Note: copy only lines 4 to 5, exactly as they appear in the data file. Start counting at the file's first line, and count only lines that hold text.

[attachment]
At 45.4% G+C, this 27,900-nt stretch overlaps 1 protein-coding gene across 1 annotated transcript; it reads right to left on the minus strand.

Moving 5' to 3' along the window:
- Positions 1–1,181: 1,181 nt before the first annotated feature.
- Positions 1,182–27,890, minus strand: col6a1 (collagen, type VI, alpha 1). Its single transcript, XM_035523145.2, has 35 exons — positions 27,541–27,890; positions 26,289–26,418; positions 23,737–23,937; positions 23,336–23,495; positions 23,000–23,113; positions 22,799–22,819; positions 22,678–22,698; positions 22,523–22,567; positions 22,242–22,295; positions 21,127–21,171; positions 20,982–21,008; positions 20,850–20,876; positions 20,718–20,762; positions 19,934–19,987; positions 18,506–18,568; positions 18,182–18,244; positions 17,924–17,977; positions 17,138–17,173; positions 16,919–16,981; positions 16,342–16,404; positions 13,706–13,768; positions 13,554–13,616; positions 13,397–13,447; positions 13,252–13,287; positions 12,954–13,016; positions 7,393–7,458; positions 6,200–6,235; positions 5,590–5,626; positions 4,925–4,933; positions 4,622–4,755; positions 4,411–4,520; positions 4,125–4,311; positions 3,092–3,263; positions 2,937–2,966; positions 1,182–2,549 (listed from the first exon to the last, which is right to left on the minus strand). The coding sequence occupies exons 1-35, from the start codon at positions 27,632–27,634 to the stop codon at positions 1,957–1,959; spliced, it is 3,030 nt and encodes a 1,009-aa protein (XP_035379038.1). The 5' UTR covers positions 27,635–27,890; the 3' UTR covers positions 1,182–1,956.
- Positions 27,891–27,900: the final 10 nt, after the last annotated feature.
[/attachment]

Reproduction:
- Positions 1,182–27,890, minus strand: col6a1 (collagen, type VI, alpha 1). Its single transcript, XM_035523145.2, has 35 exons — positions 27,541–27,890; positions 26,289–26,418; positions 23,737–23,937; positions 23,336–23,495; positions 23,000–23,113; positions 22,799–22,819; positions 22,678–22,698; positions 22,523–22,567; positions 22,242–22,295; positions 21,127–21,171; positions 20,982–21,008; positions 20,850–20,876; positions 20,718–20,762; positions 19,934–19,987; positions 18,506–18,568; positions 18,182–18,244; positions 17,924–17,977; positions 17,138–17,173; positions 16,919–16,981; positions 16,342–16,404; positions 13,706–13,768; positions 13,554–13,616; positions 13,397–13,447; positions 13,252–13,287; positions 12,954–13,016; positions 7,393–7,458; positions 6,200–6,235; positions 5,590–5,626; positions 4,925–4,933; positions 4,622–4,755; positions 4,411–4,520; positions 4,125–4,311; positions 3,092–3,263; positions 2,937–2,966; positions 1,182–2,549 (listed from the first exon to the last, which is right to left on the minus strand). The coding sequence occupies exons 1-35, from the start codon at positions 27,632–27,634 to the stop codon at positions 1,957–1,959; spliced, it is 3,030 nt and encodes a 1,009-aa protein (XP_035379038.1). The 5' UTR covers positions 27,635–27,890; the 3' UTR covers positions 1,182–1,956.
- Positions 27,891–27,900: the final 10 nt, after the last annotated feature.